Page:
Thursday, January 26, 2012

Gals We Admire: Kaillie Humphries

Professional athlete Kaillie Humphries believes bobsleigh was her destiny, but it's her determination, perseverance, stubborn headedness, and will to succeed that has allowed her to reach her full potential.

Name: Kaillie Humphries
Profession: Olympic Athlete - Women's Bobsleigh
Twitter handle: @Bobsledkaillie

Describe your typical work day, from start to finish
In the summer my typical day starts with a breakfast of green plus, vitamins and minerals, and green tea. Depending on where in the year will depend on my breakfast and what I do or do not eat. Diets and healthy eating are important as an athlete. I take my dog for a walk in the morning and then I head to the gym/track for 10am. I train for about 4-5 hours, again depending on the day will determine the length of the workout, and at around 1pm or 2pm I will eat my first major meal (possible protein shake around noon on big training days). At around 3pm I will then head to either chiro, physio, or massage (sometimes a combo) for an hour or two to get treatment, and then eat another meal around 4pm, after which I will head home. Once at home I take my dog for a run (which is me on a longboard because I did my running earlier in the day), and make dinner. I chill out after dinner and rest until about 10pm when I head for bed.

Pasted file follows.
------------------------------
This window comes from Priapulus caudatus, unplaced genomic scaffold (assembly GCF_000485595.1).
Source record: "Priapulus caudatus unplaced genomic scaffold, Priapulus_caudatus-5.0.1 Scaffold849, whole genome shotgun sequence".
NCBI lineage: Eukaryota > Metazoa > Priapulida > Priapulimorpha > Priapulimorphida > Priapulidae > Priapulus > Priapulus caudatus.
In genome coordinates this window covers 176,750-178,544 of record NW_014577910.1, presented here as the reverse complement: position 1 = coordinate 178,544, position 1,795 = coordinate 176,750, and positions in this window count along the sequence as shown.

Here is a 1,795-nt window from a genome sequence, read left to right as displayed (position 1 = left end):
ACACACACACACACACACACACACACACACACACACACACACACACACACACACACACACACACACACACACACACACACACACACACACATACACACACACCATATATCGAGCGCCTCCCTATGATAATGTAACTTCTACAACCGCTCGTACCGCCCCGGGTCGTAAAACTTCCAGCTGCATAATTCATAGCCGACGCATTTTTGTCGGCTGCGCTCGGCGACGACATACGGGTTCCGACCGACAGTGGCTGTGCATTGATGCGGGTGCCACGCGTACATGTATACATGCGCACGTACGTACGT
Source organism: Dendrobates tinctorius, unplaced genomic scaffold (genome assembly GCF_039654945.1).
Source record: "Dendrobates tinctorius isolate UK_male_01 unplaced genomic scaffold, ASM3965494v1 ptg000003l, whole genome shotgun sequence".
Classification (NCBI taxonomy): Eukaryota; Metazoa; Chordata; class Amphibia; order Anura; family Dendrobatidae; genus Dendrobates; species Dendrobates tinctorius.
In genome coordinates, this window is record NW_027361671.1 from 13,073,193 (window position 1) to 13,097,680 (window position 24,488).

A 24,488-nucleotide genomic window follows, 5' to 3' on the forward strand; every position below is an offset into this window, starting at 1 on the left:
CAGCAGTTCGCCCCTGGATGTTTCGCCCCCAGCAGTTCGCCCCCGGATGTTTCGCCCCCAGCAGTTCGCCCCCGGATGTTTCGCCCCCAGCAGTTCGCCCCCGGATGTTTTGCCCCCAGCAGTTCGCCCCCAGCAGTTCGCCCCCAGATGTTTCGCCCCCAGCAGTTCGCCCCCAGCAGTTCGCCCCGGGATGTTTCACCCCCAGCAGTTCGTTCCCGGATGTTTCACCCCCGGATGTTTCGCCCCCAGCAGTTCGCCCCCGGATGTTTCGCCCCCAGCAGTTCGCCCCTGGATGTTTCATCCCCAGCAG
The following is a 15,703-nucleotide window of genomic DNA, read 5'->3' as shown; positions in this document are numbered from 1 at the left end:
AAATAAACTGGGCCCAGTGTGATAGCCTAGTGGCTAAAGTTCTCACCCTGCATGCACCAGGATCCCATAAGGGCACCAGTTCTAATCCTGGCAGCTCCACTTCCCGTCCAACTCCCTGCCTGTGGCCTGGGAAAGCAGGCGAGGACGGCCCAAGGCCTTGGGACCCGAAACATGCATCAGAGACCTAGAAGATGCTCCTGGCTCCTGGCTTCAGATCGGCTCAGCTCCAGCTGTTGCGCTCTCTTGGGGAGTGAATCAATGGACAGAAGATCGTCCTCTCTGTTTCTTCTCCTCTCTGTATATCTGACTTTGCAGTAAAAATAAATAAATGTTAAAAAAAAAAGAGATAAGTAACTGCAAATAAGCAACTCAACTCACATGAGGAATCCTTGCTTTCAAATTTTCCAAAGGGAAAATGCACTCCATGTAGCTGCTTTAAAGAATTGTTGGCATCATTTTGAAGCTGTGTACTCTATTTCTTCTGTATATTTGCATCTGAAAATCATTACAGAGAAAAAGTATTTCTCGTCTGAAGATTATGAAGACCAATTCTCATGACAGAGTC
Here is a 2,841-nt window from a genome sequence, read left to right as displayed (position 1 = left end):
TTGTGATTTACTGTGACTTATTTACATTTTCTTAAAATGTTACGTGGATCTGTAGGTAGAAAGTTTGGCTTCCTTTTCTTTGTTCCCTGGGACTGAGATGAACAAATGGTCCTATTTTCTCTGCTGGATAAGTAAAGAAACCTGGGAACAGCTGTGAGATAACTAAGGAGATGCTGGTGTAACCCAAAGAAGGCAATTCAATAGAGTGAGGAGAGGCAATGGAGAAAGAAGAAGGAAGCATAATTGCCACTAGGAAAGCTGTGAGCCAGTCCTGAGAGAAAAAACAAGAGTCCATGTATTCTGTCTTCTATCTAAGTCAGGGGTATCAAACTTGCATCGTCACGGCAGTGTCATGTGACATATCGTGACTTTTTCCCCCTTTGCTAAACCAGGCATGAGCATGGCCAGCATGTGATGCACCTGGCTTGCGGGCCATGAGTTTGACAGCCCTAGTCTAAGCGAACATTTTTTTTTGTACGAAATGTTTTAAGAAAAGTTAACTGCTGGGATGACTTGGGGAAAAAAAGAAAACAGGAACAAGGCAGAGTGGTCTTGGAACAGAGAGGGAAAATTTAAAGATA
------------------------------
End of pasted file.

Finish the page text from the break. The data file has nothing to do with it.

In between the training, treatment, and food, I fit in emails and time with family and friends. I also fit in appearances / speeches for my sponsors and I figure out equipment / teams stuff for the coming year.

In the winter (competition season) my days are very busy. I will get up and depending on when our sliding sessions (or races) are in the day and week, will depend on the schedule for the day. I will be at the bobsleigh track for about five or six hours, the gym for about two hours, treatment for one hour, video with my pilot coach for one hour, prepping equipment for the next day for one to two hours, and in between fit in three to four meals. My winter days are very busy and I don't get much time for anything else. Winter days are from October until March.